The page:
Reviewer 1 ·

Basic reporting

I thank the authors for the opportunity to review this important body of research.

According to PeerJ’s Basic Reporting requirements, “The article should include sufficient introduction and background to demonstrate how the work fits into the broader field of knowledge.” I think the Introduction section needs to be reorganized and additional information added for this manuscript to fulfill those requirements. In general, the Introduction does not flow readily, making it difficult for the reader to understand the logic behind the study, and is not strong in setting the stage for the hypotheses addressed in this study. I suggest the following in order to remedy these issues:

The first and second paragraphs of the Introduction are somewhat redundant and contain repetitive information. They should be integrated, condensed, and reorganized to improve the flow of the text. For example, Lines 33-35 and Lines 43-44 should/could be adjacent to one another - perhaps moved the second paragraph where authors can focus on distinguishing potential differences in microniches between upwelled seawater and macrobiota surfaces. Most of the information is there; it just needs needs to be restructured.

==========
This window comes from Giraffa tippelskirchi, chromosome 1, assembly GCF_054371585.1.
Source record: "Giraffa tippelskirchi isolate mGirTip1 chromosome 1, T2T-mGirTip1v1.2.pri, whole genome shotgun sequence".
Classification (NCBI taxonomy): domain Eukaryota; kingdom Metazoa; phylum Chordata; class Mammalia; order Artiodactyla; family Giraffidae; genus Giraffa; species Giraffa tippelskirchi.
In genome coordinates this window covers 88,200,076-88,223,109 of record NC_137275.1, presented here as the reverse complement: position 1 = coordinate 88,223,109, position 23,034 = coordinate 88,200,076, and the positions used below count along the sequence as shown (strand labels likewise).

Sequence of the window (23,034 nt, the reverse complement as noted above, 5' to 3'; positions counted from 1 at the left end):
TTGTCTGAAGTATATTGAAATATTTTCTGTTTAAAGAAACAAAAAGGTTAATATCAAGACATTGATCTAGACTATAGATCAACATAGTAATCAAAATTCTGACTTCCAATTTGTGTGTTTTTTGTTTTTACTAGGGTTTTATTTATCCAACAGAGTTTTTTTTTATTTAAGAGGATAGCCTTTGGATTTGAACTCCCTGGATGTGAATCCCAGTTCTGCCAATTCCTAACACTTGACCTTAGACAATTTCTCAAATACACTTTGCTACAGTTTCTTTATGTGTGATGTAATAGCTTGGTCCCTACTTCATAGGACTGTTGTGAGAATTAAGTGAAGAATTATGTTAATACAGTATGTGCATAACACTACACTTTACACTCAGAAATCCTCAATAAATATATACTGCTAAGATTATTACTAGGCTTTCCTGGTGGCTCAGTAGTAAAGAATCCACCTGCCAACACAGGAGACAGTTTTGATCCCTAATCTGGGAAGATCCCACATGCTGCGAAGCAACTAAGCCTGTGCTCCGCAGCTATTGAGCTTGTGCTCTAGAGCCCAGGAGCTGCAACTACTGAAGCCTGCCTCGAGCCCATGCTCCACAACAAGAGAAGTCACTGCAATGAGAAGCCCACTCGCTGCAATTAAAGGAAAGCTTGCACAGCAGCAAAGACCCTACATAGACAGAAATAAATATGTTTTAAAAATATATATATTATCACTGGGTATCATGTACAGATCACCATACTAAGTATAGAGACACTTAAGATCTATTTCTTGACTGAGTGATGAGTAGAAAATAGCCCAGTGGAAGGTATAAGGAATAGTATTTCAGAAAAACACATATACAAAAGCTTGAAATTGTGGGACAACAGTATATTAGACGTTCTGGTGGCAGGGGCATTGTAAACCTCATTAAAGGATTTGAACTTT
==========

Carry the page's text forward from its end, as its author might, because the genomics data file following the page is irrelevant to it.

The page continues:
Lines 29-33: Delete this sentence. It disrupts the logical flow of the paragraph and does not appear to be critical background information for the introduction section.

Lines 37 and 41: The word “nascent” used close together here. May want to choose something else.

Perhaps, it would be beneficial to elaborate (with references) on the significance of how microbial communities on living vs. non-living substrates may be contributing to biogeochemical cycles in coastal ecosystems. Frame your hypothesis for the reader. The authors cite the "what" but not the "why?"

Experimental design